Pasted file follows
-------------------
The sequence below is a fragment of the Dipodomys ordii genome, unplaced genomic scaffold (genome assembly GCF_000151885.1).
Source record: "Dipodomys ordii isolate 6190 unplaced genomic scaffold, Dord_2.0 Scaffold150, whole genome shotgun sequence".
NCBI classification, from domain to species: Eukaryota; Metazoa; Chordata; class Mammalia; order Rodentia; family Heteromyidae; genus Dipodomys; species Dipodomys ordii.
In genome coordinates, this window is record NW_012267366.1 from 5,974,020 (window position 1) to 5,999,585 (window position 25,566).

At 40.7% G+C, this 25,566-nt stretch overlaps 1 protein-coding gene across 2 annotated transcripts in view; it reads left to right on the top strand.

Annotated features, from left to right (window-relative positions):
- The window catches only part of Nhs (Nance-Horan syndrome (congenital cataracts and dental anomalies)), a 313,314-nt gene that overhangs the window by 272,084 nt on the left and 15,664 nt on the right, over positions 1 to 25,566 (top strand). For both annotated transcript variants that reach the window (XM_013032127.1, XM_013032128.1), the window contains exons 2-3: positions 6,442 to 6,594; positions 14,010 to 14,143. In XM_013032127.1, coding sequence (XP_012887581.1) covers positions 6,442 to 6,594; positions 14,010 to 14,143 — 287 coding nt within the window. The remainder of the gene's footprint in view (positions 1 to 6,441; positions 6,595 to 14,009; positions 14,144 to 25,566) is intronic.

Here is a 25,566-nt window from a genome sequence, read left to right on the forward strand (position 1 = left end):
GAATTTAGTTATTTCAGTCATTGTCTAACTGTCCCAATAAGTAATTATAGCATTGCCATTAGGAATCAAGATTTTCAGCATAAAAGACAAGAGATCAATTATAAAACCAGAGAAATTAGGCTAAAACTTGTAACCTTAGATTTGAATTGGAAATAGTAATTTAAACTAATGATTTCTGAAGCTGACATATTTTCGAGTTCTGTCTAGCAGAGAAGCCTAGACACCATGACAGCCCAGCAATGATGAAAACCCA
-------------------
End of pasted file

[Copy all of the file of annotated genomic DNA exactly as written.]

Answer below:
The sequence below is a fragment of the Dipodomys ordii genome, unplaced genomic scaffold (genome assembly GCF_000151885.1).
Source record: "Dipodomys ordii isolate 6190 unplaced genomic scaffold, Dord_2.0 Scaffold150, whole genome shotgun sequence".
NCBI classification, from domain to species: Eukaryota; Metazoa; Chordata; class Mammalia; order Rodentia; family Heteromyidae; genus Dipodomys; species Dipodomys ordii.
In genome coordinates, this window is record NW_012267366.1 from 5,974,020 (window position 1) to 5,999,585 (window position 25,566).

At 40.7% G+C, this 25,566-nt stretch overlaps 1 protein-coding gene across 2 annotated transcripts in view; it reads left to right on the top strand.

Annotated features, from left to right (window-relative positions):
- The window catches only part of Nhs (Nance-Horan syndrome (congenital cataracts and dental anomalies)), a 313,314-nt gene that overhangs the window by 272,084 nt on the left and 15,664 nt on the right, over positions 1 to 25,566 (top strand). For both annotated transcript variants that reach the window (XM_013032127.1, XM_013032128.1), the window contains exons 2-3: positions 6,442 to 6,594; positions 14,010 to 14,143. In XM_013032127.1, coding sequence (XP_012887581.1) covers positions 6,442 to 6,594; positions 14,010 to 14,143 — 287 coding nt within the window. The remainder of the gene's footprint in view (positions 1 to 6,441; positions 6,595 to 14,009; positions 14,144 to 25,566) is intronic.

Here is a 25,566-nt window from a genome sequence, read left to right on the forward strand (position 1 = left end):
GAATTTAGTTATTTCAGTCATTGTCTAACTGTCCCAATAAGTAATTATAGCATTGCCATTAGGAATCAAGATTTTCAGCATAAAAGACAAGAGATCAATTATAAAACCAGAGAAATTAGGCTAAAACTTGTAACCTTAGATTTGAATTGGAAATAGTAATTTAAACTAATGATTTCTGAAGCTGACATATTTTCGAGTTCTGTCTAGCAGAGAAGCCTAGACACCATGACAGCCCAGCAATGATGAAAACCCA